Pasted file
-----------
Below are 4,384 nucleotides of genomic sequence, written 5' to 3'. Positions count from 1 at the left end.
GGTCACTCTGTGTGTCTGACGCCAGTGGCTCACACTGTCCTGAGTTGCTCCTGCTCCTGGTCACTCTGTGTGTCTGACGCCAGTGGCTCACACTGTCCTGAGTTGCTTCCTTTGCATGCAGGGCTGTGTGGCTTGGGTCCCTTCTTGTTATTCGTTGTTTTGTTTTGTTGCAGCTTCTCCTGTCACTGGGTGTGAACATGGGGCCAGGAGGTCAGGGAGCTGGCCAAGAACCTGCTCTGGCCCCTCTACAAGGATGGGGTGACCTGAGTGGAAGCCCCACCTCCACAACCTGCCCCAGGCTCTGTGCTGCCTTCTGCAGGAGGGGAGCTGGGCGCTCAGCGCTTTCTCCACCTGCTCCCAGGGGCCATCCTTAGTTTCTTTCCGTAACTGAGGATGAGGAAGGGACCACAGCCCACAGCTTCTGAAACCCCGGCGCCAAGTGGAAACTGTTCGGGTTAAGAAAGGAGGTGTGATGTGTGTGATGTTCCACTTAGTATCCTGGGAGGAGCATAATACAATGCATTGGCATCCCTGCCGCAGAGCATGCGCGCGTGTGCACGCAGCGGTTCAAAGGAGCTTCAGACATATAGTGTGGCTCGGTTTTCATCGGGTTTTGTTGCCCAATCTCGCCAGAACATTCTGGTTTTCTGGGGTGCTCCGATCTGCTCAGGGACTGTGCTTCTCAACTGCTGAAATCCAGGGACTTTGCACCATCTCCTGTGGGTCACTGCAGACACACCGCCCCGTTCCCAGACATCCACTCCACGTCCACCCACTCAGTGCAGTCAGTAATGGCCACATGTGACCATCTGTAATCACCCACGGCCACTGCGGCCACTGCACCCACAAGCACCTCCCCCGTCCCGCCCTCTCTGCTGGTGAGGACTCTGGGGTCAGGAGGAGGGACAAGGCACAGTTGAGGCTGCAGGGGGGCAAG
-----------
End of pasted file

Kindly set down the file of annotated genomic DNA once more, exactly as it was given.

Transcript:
Below are 4,384 nucleotides of genomic sequence, written 5' to 3'. Positions count from 1 at the left end.
GGTCACTCTGTGTGTCTGACGCCAGTGGCTCACACTGTCCTGAGTTGCTCCTGCTCCTGGTCACTCTGTGTGTCTGACGCCAGTGGCTCACACTGTCCTGAGTTGCTTCCTTTGCATGCAGGGCTGTGTGGCTTGGGTCCCTTCTTGTTATTCGTTGTTTTGTTTTGTTGCAGCTTCTCCTGTCACTGGGTGTGAACATGGGGCCAGGAGGTCAGGGAGCTGGCCAAGAACCTGCTCTGGCCCCTCTACAAGGATGGGGTGACCTGAGTGGAAGCCCCACCTCCACAACCTGCCCCAGGCTCTGTGCTGCCTTCTGCAGGAGGGGAGCTGGGCGCTCAGCGCTTTCTCCACCTGCTCCCAGGGGCCATCCTTAGTTTCTTTCCGTAACTGAGGATGAGGAAGGGACCACAGCCCACAGCTTCTGAAACCCCGGCGCCAAGTGGAAACTGTTCGGGTTAAGAAAGGAGGTGTGATGTGTGTGATGTTCCACTTAGTATCCTGGGAGGAGCATAATACAATGCATTGGCATCCCTGCCGCAGAGCATGCGCGCGTGTGCACGCAGCGGTTCAAAGGAGCTTCAGACATATAGTGTGGCTCGGTTTTCATCGGGTTTTGTTGCCCAATCTCGCCAGAACATTCTGGTTTTCTGGGGTGCTCCGATCTGCTCAGGGACTGTGCTTCTCAACTGCTGAAATCCAGGGACTTTGCACCATCTCCTGTGGGTCACTGCAGACACACCGCCCCGTTCCCAGACATCCACTCCACGTCCACCCACTCAGTGCAGTCAGTAATGGCCACATGTGACCATCTGTAATCACCCACGGCCACTGCGGCCACTGCACCCACAAGCACCTCCCCCGTCCCGCCCTCTCTGCTGGTGAGGACTCTGGGGTCAGGAGGAGGGACAAGGCACAGTTGAGGCTGCAGGGGGGCAAG